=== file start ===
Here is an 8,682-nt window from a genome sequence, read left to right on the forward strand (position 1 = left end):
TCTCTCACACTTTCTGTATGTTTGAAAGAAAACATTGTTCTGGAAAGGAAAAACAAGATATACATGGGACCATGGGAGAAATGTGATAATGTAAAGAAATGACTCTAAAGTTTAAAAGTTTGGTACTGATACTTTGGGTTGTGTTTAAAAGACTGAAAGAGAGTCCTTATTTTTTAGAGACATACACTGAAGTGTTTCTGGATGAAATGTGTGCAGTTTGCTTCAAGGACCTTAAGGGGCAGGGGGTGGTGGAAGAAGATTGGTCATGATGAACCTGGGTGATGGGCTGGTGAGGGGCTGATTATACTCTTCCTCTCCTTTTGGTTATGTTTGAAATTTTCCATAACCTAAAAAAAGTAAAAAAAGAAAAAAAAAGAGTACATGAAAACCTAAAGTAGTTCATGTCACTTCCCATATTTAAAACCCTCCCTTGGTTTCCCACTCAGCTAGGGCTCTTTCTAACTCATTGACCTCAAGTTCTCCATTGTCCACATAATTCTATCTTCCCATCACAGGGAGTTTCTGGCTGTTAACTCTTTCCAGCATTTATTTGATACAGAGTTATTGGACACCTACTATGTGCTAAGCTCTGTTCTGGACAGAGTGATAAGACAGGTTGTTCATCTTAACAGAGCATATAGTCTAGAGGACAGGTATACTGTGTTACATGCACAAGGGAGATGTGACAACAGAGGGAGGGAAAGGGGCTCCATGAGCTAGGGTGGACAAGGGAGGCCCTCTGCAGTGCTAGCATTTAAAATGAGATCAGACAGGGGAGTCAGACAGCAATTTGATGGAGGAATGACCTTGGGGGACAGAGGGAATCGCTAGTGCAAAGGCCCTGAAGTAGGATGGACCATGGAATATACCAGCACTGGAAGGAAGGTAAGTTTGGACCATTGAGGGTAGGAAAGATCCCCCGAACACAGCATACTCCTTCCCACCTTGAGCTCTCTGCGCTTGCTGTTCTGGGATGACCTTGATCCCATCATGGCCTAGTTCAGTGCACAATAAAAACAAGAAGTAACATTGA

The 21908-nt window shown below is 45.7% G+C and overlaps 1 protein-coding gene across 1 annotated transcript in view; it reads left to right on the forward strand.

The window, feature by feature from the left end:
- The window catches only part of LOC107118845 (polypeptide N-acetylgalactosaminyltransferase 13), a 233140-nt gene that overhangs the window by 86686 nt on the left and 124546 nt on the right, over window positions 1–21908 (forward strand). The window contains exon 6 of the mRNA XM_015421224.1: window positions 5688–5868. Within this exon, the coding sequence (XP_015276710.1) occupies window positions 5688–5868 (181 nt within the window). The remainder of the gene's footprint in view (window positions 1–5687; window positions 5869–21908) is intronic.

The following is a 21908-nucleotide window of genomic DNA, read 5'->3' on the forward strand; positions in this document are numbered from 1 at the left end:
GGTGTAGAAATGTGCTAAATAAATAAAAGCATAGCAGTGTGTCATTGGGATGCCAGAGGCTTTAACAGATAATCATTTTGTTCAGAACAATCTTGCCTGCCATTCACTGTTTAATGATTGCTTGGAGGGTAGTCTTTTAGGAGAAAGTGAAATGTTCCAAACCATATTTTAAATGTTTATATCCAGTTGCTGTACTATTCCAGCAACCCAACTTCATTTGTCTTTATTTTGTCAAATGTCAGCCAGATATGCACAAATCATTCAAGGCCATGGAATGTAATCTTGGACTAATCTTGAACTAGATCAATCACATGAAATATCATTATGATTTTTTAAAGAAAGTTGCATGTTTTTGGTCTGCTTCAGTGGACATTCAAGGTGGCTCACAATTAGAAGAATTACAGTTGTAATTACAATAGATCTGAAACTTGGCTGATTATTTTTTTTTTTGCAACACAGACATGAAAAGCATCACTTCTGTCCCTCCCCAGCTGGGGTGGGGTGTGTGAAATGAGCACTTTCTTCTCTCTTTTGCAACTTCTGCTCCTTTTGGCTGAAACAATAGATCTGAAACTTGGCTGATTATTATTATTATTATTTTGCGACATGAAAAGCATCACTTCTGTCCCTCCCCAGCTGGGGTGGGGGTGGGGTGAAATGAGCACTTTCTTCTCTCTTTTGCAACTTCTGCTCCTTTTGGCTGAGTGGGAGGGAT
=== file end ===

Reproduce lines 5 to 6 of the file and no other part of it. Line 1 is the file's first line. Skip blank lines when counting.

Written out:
- The window catches only part of LOC107118845 (polypeptide N-acetylgalactosaminyltransferase 13), a 233140-nt gene that overhangs the window by 86686 nt on the left and 124546 nt on the right, over window positions 1–21908 (forward strand). The window contains exon 6 of the mRNA XM_015421224.1: window positions 5688–5868. Within this exon, the coding sequence (XP_015276710.1) occupies window positions 5688–5868 (181 nt within the window). The remainder of the gene's footprint in view (window positions 1–5687; window positions 5869–21908) is intronic.

The following is a 21908-nucleotide window of genomic DNA, read 5'->3' on the forward strand; positions in this document are numbered from 1 at the left end: